Belfast Telegraph

Shameful hounding of Tim Farron proves there's nothing so illiberal as the liberal-Left

Broadcast media abuse their position to ridicule people of faith and the socially conservative. By Nelson McCausland

Last week, Tim Farron resigned as leader of the Liberal Democrats. He had been hounded by some journalists about his own personal Christian faith and, in particular, about his views on sin and sexuality.

They were determined to push him and pin him down on his personal beliefs and the questioning was intrusive. At times, it was downright abusive.

In the end, he resigned and he made a resignation statement to the media, standing in front of his parliamentary party. I disagree with Tim Farron on many things, including Brexit, but I was deeply impressed by that statement.

As he delivered the statement, the stern looks on some of the faces behind him said a lot and others in his party were “horrified”, as one senior activist explained in the New Statesman.

As he closed his speech, he said: “I joined our party when I was 16, it is in my blood, I love our history, our people, I thoroughly love my party. Imagine how proud I am to lead this party. And then imagine what would lead me to voluntarily relinquish that honour. In the words of Isaac Watts, it would have to be something ‘so amazing, so divine, (it) demands my heart, my life, my all’.”

That final line was taken from the Isaac Watts’ hymn When I Survey the Wondrous Cross and with it Farron impressed that he was resigning in order to remain true to his Christian faith.

But, before that, he had spoken about the society in which we live and he said: “I seem to be the subject of suspicion, because of what I believe and who my faith is in. In which case, we are kidding ourselves if we think we live in a tolerant, liberal society. That is why I have chosen to step down as leader of the Liberal Democrats.”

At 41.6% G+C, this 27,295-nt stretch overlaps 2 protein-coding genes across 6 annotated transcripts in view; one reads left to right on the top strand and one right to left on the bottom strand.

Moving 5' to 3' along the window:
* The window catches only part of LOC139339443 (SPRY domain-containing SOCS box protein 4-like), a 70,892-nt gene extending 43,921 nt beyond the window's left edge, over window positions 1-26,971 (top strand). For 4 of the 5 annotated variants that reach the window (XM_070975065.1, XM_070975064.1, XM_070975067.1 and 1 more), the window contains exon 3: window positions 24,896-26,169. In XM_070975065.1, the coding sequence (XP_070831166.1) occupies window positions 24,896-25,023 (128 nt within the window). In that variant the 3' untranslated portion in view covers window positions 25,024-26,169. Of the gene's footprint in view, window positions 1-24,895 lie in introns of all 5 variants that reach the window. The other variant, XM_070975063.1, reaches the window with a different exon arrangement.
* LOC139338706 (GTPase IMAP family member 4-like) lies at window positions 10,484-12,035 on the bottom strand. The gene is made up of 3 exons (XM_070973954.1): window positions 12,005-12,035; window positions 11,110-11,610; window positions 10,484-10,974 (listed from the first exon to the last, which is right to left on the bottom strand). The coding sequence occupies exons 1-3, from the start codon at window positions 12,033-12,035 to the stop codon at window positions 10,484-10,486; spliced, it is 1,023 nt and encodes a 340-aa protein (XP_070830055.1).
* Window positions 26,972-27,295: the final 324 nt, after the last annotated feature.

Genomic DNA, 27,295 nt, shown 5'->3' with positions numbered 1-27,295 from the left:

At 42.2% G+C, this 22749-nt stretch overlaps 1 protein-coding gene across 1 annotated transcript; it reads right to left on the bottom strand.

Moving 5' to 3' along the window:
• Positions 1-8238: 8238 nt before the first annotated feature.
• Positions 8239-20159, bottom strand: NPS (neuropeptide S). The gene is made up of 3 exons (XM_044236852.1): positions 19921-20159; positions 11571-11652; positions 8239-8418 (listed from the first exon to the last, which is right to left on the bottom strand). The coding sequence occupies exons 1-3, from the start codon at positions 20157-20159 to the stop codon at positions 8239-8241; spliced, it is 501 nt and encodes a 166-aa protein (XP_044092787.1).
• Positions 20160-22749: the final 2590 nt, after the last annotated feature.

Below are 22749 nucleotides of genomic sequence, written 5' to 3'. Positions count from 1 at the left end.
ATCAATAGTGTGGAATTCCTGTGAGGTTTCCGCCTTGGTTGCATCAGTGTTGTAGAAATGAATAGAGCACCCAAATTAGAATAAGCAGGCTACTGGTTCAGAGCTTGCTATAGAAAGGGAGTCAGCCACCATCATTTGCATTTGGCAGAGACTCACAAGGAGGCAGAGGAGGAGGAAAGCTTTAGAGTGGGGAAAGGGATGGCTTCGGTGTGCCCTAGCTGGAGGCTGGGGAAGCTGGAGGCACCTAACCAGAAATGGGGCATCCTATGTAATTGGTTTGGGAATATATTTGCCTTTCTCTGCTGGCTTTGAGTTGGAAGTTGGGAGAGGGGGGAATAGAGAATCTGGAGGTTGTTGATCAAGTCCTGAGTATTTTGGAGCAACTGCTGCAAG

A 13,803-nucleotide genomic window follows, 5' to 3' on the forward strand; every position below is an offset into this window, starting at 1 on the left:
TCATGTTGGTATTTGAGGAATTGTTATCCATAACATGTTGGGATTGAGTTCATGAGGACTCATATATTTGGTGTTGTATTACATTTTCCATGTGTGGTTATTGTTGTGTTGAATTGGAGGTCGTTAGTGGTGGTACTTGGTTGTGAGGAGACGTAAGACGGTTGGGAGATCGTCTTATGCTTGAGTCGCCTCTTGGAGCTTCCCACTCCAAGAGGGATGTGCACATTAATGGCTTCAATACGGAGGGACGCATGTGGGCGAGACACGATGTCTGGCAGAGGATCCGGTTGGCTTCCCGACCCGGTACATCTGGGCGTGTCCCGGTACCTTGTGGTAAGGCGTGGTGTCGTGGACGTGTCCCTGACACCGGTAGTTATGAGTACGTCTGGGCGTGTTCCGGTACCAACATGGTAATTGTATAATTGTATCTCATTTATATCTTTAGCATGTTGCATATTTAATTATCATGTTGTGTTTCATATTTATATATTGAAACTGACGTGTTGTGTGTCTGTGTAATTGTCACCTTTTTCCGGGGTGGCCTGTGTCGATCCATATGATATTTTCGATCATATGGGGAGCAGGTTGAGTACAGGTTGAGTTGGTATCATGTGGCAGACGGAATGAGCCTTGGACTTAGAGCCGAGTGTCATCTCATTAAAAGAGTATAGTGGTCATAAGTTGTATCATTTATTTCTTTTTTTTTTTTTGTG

It is just as well that the inquisitors who hounded Tim Farron were not around some years ago, or they would have sought to ban social reformers, such as William Wilberforce and Lord Shaftesbury, from holding public office. All of them were men with a strong personal faith.

We have also seen the intolerance of the Left in America. A few weeks ago, Senator Bernie Sanders, who sought the Democratic presidential nomination, interrogated a nominee for the position of deputy director of the White House office of management and budget.

The issue was that, back in January 2016, Russell Vought had written an article for a conservative website, in which he affirmed his belief in the uniqueness of Jesus Christ as the only saviour. That is a central tenet of Christianity, but Sanders argued that what Vought had written was “hateful” and “Islamophobic”.

What we are seeing today, on both sides of the Atlantic, is a tidal wave of intolerance directed against Christian faith and also against social conservatism.

We saw it, too, with the tidal wave of intolerance that has been directed against the DUP, because of its social conservatism, especially in that it is pro-life and holds to the traditional definition of marriage.

The “liberal-Left” is anything but liberal and, in fact, it is often extremely illiberal and intolerant. The default position of many in the broadcast media is that of insult and ridicule towards those who are socially conservative, pro-life and pro-marriage.

Thankfully, there were some dissenting voices in the media and the commentator Brendan O’Neill, who is an atheist, hit out at the “hysteria” of the “London-based liberals”.

Meanwhile, Laura Perrins, a Catholic, who runs The Conservative Woman website, dipped back into history and recalled the Test Act.

This was introduced in Ireland in 1704 and required that anyone holding public office had to take “holy communion” in the Established Church. It was a religious test that was eventually abolished, because it was discriminatory.

It seems that, today, there are those on the “liberal-Left” who want to introduce a new test and it is that, if you don’t agree with them, you are not fit to hold public office.

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